Nimrod

“A mighty hunter before the Lord…”

Edward Elgar June 2nd, 1857 – 23 February 23rd, 1934

Elgar was the exact opposite of the typical English aristocrat of his time. He was very largely self taught, although he did have musical instruction from his father. He played several instruments well – piano, violin and bassoon – but most of what he learned about conducting, orchestration and composition he acquired on his own. He struggled for many years for recognition but was unable to earn enough money to support himself without taking all sorts of odd musical jobs on the side.

Then almost overnight he was famous, and it was through his Enigma Variations (1899) , which quickly became popular throughout the world. These variations started out with a theme, and then he used this theme to create a musical portrait of close friends. The “enigma” part comes from his claim that there is another theme, uniting all the variations, that no one has been able to figure out.

The most famous variation is called “Nimrod”,  in honor of his close friend and publisher, Augustus J. Jaeger,  who had encouraged him  him to continue composing despite lack of fame and near bankruptcy.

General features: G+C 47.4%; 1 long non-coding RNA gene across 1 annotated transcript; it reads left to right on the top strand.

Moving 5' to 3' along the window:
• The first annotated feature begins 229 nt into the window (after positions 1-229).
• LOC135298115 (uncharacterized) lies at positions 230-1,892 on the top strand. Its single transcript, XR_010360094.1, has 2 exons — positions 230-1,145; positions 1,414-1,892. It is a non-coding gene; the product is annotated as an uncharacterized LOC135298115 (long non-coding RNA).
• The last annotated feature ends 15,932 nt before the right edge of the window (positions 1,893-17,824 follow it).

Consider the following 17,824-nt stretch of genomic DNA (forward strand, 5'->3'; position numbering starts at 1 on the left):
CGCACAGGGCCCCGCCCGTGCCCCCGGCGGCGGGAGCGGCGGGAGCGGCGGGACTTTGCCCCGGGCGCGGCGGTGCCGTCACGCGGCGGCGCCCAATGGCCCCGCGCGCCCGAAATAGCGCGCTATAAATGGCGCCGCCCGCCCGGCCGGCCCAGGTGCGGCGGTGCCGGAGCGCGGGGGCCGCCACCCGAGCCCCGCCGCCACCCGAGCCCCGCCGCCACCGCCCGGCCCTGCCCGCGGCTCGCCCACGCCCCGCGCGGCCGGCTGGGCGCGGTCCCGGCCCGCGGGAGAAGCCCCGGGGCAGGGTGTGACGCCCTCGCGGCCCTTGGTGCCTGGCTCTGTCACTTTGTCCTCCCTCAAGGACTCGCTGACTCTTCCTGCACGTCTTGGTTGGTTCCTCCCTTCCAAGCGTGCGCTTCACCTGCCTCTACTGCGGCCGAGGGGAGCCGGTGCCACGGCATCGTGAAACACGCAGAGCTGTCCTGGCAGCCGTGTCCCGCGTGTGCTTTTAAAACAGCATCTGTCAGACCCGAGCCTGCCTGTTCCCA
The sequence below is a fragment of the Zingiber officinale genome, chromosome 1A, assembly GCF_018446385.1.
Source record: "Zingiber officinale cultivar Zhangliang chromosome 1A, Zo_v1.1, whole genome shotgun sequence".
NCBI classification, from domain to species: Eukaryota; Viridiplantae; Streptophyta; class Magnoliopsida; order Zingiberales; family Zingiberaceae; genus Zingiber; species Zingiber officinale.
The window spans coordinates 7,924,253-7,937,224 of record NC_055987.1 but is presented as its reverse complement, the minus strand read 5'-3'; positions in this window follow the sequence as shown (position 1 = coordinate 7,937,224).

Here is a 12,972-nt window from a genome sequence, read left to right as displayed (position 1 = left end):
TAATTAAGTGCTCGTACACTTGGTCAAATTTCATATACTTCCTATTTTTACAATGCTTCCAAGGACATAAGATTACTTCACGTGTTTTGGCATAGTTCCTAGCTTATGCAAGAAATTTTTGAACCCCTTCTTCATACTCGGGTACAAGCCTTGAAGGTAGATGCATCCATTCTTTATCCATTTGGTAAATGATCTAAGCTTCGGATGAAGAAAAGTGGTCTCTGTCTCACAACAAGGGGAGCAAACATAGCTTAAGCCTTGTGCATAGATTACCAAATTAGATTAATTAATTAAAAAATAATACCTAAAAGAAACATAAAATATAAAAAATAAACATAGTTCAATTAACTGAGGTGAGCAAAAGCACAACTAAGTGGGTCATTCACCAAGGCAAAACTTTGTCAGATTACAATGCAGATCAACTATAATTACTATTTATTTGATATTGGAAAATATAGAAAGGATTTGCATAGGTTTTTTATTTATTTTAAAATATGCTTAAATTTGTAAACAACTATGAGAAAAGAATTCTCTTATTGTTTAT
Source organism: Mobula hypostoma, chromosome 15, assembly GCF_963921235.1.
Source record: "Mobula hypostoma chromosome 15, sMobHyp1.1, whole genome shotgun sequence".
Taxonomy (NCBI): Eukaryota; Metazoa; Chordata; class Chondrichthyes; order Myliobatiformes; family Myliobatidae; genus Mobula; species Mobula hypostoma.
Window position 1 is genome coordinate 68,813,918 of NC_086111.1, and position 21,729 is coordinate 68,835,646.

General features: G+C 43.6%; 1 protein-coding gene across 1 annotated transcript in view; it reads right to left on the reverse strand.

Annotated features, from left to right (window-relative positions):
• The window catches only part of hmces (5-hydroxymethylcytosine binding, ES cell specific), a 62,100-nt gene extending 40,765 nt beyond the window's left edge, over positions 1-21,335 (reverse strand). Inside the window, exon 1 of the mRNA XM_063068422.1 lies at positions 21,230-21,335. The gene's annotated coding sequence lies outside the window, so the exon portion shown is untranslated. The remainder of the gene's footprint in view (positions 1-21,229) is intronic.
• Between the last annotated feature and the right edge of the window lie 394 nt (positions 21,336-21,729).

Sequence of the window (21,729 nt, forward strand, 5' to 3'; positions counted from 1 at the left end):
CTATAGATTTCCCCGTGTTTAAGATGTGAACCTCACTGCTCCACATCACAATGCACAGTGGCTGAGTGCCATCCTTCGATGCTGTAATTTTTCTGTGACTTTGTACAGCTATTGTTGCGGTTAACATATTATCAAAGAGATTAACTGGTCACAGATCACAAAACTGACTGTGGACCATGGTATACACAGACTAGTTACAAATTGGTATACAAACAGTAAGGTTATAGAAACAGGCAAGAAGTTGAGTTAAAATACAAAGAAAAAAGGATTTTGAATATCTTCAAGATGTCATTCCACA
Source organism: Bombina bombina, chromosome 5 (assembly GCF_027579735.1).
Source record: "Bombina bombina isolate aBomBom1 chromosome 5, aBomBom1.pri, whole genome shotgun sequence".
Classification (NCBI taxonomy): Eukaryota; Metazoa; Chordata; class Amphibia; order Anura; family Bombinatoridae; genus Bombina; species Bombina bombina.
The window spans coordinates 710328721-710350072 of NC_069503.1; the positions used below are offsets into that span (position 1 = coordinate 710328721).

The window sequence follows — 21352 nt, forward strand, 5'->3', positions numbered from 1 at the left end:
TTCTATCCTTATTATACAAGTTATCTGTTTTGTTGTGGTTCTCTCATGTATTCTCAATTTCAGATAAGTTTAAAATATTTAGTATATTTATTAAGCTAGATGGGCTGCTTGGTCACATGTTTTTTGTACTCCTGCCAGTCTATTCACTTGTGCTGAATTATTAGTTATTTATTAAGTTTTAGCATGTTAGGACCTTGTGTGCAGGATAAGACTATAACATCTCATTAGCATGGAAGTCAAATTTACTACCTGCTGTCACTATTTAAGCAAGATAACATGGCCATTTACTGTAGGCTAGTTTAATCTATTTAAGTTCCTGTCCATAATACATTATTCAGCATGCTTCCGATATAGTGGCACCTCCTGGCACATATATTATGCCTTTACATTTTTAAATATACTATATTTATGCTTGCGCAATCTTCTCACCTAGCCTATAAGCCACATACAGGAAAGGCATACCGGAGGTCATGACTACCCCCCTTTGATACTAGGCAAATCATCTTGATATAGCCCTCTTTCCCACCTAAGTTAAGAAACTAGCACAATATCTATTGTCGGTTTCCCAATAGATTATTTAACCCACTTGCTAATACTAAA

(Nimrod is the name of an Old Testament patriarch described as “a mighty hunter before the Lord”.  Jäger is a german word for  “hunter”.)

Today there is no greater musical honor than hearing Nimrod played in memory of someone very famous and much loved. It is only about four minutes long, about the same length as may popular tunes written right now. Of course there is more, and here is the whole thing with a score for two pianos:

 

 

6 thoughts on “Nimrod

    1. It is very famous, so of course you might have heard it someplace without knowing what it is. This is how untrained people come to think of this or that piece of music as “classical”. Things are played in a lot of circumstances, and people become aware that it is something they think they know. They may like it, or even love it, but the don’t think someone wrote it recently so they put it in the “classical” box.

    1. Michael, the Enigma Variations is a composition that I could not live without. Next lesson I’ll try to show you the theme, how he used that theme for Nimrod and all the other variations. I did not add a link to the whole thing, because I was afraid most students would not even think about listening to the whole thing, but tonight I will.

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